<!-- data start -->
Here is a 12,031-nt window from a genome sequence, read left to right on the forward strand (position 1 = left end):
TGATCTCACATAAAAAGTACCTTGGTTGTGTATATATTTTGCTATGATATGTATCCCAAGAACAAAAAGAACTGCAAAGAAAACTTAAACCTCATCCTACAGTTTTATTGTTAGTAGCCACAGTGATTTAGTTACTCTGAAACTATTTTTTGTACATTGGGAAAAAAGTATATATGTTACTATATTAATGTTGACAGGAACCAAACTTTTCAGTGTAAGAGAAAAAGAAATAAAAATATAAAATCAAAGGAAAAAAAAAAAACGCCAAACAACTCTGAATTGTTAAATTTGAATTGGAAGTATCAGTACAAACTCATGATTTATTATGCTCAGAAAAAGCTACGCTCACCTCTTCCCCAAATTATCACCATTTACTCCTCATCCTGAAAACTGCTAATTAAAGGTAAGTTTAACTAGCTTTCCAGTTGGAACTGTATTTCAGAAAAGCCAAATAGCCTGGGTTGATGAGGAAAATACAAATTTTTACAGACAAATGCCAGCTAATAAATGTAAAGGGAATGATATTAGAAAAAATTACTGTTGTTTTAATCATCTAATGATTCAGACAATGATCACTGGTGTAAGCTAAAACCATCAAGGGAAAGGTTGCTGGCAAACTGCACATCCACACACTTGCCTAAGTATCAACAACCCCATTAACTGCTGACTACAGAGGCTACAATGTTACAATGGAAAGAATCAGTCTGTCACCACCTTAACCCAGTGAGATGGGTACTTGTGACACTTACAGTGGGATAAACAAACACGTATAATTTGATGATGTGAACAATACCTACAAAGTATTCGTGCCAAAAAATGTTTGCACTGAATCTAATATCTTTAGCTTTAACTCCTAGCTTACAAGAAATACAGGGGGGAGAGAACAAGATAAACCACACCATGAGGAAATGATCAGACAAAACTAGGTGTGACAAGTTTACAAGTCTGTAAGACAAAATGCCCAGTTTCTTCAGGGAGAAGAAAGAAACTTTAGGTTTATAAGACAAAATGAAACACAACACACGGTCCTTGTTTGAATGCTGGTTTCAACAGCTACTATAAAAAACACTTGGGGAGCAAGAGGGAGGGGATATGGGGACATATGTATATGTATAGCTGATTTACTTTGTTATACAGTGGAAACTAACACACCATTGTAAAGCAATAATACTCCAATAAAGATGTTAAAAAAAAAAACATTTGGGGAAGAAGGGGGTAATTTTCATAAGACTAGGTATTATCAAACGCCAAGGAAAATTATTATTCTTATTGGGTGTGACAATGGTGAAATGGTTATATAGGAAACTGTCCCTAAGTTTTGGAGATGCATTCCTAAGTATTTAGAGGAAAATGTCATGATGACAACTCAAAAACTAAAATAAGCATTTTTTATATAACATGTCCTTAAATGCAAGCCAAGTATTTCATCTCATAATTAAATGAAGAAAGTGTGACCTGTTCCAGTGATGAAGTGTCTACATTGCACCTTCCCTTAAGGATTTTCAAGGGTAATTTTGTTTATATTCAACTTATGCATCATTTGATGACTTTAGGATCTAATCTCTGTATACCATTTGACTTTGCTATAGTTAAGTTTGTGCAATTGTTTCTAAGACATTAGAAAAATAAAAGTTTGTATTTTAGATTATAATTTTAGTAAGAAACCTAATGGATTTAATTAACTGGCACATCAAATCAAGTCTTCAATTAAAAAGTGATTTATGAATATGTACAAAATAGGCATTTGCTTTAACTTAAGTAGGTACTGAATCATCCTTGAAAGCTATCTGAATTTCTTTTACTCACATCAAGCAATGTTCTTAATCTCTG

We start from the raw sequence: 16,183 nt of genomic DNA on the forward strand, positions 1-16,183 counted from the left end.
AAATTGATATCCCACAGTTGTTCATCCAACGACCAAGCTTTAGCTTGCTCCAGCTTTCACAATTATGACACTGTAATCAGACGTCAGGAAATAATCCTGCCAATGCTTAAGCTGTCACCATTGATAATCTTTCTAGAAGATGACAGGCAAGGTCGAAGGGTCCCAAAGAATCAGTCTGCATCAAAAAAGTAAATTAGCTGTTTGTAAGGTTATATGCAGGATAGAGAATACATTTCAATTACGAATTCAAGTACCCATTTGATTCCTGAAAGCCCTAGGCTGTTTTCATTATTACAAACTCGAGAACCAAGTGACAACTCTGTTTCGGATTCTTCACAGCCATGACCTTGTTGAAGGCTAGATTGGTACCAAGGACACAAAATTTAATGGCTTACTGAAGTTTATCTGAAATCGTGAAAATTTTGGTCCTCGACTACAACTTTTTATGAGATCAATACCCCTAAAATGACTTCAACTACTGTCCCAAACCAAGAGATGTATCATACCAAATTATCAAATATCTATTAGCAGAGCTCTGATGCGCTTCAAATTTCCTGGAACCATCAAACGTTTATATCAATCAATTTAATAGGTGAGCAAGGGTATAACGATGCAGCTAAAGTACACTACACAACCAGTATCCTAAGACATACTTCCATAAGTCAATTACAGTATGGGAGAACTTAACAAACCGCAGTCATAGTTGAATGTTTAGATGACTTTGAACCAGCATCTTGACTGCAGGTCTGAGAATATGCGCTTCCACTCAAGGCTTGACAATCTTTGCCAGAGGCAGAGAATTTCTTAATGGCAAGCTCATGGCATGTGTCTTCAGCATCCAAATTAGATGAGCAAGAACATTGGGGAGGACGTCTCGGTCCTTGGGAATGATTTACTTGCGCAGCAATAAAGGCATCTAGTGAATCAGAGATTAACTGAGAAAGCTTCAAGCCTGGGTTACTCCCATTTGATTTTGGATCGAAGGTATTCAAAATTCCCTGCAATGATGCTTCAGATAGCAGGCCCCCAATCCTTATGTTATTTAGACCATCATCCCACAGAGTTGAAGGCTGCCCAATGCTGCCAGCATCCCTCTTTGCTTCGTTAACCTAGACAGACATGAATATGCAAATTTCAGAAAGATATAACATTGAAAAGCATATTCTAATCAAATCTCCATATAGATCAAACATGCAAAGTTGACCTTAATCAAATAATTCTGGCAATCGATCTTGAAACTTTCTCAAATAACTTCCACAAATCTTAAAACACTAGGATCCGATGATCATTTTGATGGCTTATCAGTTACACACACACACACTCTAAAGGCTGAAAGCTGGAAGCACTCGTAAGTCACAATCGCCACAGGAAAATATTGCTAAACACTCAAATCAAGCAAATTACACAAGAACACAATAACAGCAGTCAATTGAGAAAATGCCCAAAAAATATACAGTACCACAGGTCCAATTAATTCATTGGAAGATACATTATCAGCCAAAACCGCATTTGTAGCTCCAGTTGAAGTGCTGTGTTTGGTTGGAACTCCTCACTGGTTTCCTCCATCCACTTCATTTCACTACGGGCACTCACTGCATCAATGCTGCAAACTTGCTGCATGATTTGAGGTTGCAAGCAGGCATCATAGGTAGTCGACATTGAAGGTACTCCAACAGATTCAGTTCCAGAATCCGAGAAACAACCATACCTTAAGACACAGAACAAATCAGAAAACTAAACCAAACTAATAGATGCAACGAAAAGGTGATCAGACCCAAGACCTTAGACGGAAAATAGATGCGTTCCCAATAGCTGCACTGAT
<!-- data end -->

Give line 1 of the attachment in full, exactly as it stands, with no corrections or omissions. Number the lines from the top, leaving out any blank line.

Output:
Here is a 12,031-nt window from a genome sequence, read left to right on the forward strand (position 1 = left end):